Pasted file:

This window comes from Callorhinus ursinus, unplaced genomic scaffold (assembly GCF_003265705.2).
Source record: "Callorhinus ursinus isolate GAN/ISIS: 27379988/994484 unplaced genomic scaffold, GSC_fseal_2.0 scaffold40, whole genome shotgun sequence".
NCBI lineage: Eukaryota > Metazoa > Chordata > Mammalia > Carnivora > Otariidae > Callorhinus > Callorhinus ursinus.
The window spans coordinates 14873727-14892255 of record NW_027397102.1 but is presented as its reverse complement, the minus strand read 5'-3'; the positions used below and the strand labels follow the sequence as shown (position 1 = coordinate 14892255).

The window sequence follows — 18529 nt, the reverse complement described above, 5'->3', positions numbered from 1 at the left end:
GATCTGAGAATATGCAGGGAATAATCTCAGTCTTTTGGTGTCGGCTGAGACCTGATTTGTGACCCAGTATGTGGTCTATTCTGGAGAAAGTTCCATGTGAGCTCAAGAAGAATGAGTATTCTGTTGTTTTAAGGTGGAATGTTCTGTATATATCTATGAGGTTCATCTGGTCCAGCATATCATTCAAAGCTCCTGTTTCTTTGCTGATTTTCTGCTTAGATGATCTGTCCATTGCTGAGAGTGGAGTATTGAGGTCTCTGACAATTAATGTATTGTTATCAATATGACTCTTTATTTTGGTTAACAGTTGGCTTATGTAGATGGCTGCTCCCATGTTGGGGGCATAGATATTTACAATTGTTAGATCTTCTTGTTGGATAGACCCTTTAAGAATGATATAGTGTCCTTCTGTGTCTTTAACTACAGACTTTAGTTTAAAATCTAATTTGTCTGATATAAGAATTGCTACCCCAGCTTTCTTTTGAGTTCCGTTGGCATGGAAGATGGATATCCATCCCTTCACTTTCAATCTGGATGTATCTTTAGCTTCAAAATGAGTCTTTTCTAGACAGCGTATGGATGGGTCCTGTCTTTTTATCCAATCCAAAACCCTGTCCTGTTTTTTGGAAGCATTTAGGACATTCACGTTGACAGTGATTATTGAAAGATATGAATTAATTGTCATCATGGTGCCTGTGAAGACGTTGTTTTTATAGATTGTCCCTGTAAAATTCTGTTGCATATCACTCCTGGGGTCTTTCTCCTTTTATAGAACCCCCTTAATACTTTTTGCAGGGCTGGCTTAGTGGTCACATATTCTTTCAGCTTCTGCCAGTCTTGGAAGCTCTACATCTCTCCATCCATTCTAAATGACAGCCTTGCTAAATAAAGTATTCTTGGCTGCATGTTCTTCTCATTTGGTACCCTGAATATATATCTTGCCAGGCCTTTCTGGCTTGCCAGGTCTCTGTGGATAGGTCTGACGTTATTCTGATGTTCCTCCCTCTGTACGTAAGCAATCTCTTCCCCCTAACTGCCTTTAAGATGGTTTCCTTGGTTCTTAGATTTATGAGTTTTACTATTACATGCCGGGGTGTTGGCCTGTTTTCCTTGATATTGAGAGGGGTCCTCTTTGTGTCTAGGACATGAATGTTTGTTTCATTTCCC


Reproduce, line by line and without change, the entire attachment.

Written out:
This window comes from Callorhinus ursinus, unplaced genomic scaffold (assembly GCF_003265705.2).
Source record: "Callorhinus ursinus isolate GAN/ISIS: 27379988/994484 unplaced genomic scaffold, GSC_fseal_2.0 scaffold40, whole genome shotgun sequence".
NCBI lineage: Eukaryota > Metazoa > Chordata > Mammalia > Carnivora > Otariidae > Callorhinus > Callorhinus ursinus.
The window spans coordinates 14873727-14892255 of record NW_027397102.1 but is presented as its reverse complement, the minus strand read 5'-3'; the positions used below and the strand labels follow the sequence as shown (position 1 = coordinate 14892255).

The window sequence follows — 18529 nt, the reverse complement described above, 5'->3', positions numbered from 1 at the left end:
GATCTGAGAATATGCAGGGAATAATCTCAGTCTTTTGGTGTCGGCTGAGACCTGATTTGTGACCCAGTATGTGGTCTATTCTGGAGAAAGTTCCATGTGAGCTCAAGAAGAATGAGTATTCTGTTGTTTTAAGGTGGAATGTTCTGTATATATCTATGAGGTTCATCTGGTCCAGCATATCATTCAAAGCTCCTGTTTCTTTGCTGATTTTCTGCTTAGATGATCTGTCCATTGCTGAGAGTGGAGTATTGAGGTCTCTGACAATTAATGTATTGTTATCAATATGACTCTTTATTTTGGTTAACAGTTGGCTTATGTAGATGGCTGCTCCCATGTTGGGGGCATAGATATTTACAATTGTTAGATCTTCTTGTTGGATAGACCCTTTAAGAATGATATAGTGTCCTTCTGTGTCTTTAACTACAGACTTTAGTTTAAAATCTAATTTGTCTGATATAAGAATTGCTACCCCAGCTTTCTTTTGAGTTCCGTTGGCATGGAAGATGGATATCCATCCCTTCACTTTCAATCTGGATGTATCTTTAGCTTCAAAATGAGTCTTTTCTAGACAGCGTATGGATGGGTCCTGTCTTTTTATCCAATCCAAAACCCTGTCCTGTTTTTTGGAAGCATTTAGGACATTCACGTTGACAGTGATTATTGAAAGATATGAATTAATTGTCATCATGGTGCCTGTGAAGACGTTGTTTTTATAGATTGTCCCTGTAAAATTCTGTTGCATATCACTCCTGGGGTCTTTCTCCTTTTATAGAACCCCCTTAATACTTTTTGCAGGGCTGGCTTAGTGGTCACATATTCTTTCAGCTTCTGCCAGTCTTGGAAGCTCTACATCTCTCCATCCATTCTAAATGACAGCCTTGCTAAATAAAGTATTCTTGGCTGCATGTTCTTCTCATTTGGTACCCTGAATATATATCTTGCCAGGCCTTTCTGGCTTGCCAGGTCTCTGTGGATAGGTCTGACGTTATTCTGATGTTCCTCCCTCTGTACGTAAGCAATCTCTTCCCCCTAACTGCCTTTAAGATGGTTTCCTTGGTTCTTAGATTTATGAGTTTTACTATTACATGCCGGGGTGTTGGCCTGTTTTCCTTGATATTGAGAGGGGTCCTCTTTGTGTCTAGGACATGAATGTTTGTTTCATTTCCC